China reiterated its sovereignty over the Diaoyu Islands in the East China Sea over the weekend, dismissing the Japanese government's latest nationalization plan which escalated the row between the two nations.
"The Diaoyu Islands and affiliated islands have been part of China's inherent territory since ancient times, over which the country's sovereignty has indisputable historical and legal grounds," Foreign Ministry spokesman Liu Weimin said in a statement released Saturday, "No one will ever be allowed to buy and sell China's sacred territory."
The Chinese government will take necessary measures to adamantly uphold its sovereignty, Liu continued.
Liu made the remarks after the Japanese government said on Saturday it is considering plans to purchase the Diaoyu Islands from a private owner, in the wake of a campaign initiated in April by Shintaro Ishihara, governor of Tokyo, which has sparked public outcry in China.
"We're considering the issue comprehensively from the viewpoint of maintaining and controlling (the islands) in a peaceful and stable manner. We're having various kinds of contacts," Japanese Prime Minister Yoshihiko Noda told reporters.
The Japanese government has already notified the local Tokyo government of its plan, the Kyodo News reported, citing unnamed government sources, while Ishihara, who waged the purchase campaign, indicated the metropolitan government would not give way to the central authority.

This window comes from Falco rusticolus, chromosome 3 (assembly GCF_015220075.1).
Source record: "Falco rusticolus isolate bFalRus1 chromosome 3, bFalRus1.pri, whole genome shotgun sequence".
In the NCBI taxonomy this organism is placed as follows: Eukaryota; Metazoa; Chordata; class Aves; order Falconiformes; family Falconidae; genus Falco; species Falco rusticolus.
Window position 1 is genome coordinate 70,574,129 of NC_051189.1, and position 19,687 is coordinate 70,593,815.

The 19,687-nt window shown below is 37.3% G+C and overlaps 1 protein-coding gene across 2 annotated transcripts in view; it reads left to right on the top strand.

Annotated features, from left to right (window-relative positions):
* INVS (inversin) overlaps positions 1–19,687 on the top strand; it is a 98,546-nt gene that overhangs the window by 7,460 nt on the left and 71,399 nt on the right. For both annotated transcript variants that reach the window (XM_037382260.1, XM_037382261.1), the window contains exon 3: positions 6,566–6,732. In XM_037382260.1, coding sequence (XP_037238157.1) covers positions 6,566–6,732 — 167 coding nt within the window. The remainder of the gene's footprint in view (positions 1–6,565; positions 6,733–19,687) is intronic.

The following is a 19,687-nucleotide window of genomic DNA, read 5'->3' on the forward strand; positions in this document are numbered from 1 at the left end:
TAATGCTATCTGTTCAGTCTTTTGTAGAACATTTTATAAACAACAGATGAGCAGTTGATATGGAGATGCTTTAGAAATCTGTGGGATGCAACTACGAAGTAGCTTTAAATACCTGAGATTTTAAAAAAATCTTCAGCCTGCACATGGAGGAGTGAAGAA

"I responded that Tokyo will first buy them considering the owner's circumstances," Ishihara told reporters.
Chinese experts also expressed concerns over the nationalization plan, urging the Japanese government to be wary of escalating the standoff with China.
"Japan's latest approach to the Diaoyu Islands through the nationalization plan is just a continuation of the farce started by a few politicians," Gao Hong, a deputy director of the Institute of Japanese Studies at the Chinese Academy of Social Sciences, told the Global Times.
"Ishihara's purchase plan has in fact resulted in tensions between the two sides," Gao warned, "The Japanese government should avoid violating the lowest tolerable compromise China could agree on."
China has long been insistent on putting aside disputes while co-developing the islands, whereas Japan has continued attempts to create rifts, arresting a Chinese fishing captain after a boat collision incident in September 2010 before unveiling the purchase plan in April by Ishihara.
While expressing support for the Chinese government's firm response to Japan's buying plan, Geng Xin, a deputy director of the Tokyo-based Japan-China Communication Institute, noted "we should not be over-concerned about the negative impact of the plan."
"Such a plan is likely to de facto help ease the tensions, as the Japanese government will be more level-headed in resolving the disputes compared to the extremist Tokyo governor," Geng explained, adding that "Japan's continued stirring of contention over the disputes only proves the fact that controversy surrounds the sovereignty, putting Japan in increasingly awkward situations."
Experts also said Japan's clinging to the purchase plan may also be a boon for China's cross-Straits relations.
Ma Ying-jeou, the incumbent Taiwan leader and chairman of the ruling Kuomintang also on Saturday criticized the nationalization plan, saying it is his presidential duty to protect the sovereignty and territorial integrity of the Diaoyu Islands.
Ma said Taiwan had been working to improve relations with Japan, and bilateral relations are good right now.
However, he added that no concessions could be made when it comes to issues related to the sovereignty, the Taipei Times reported.
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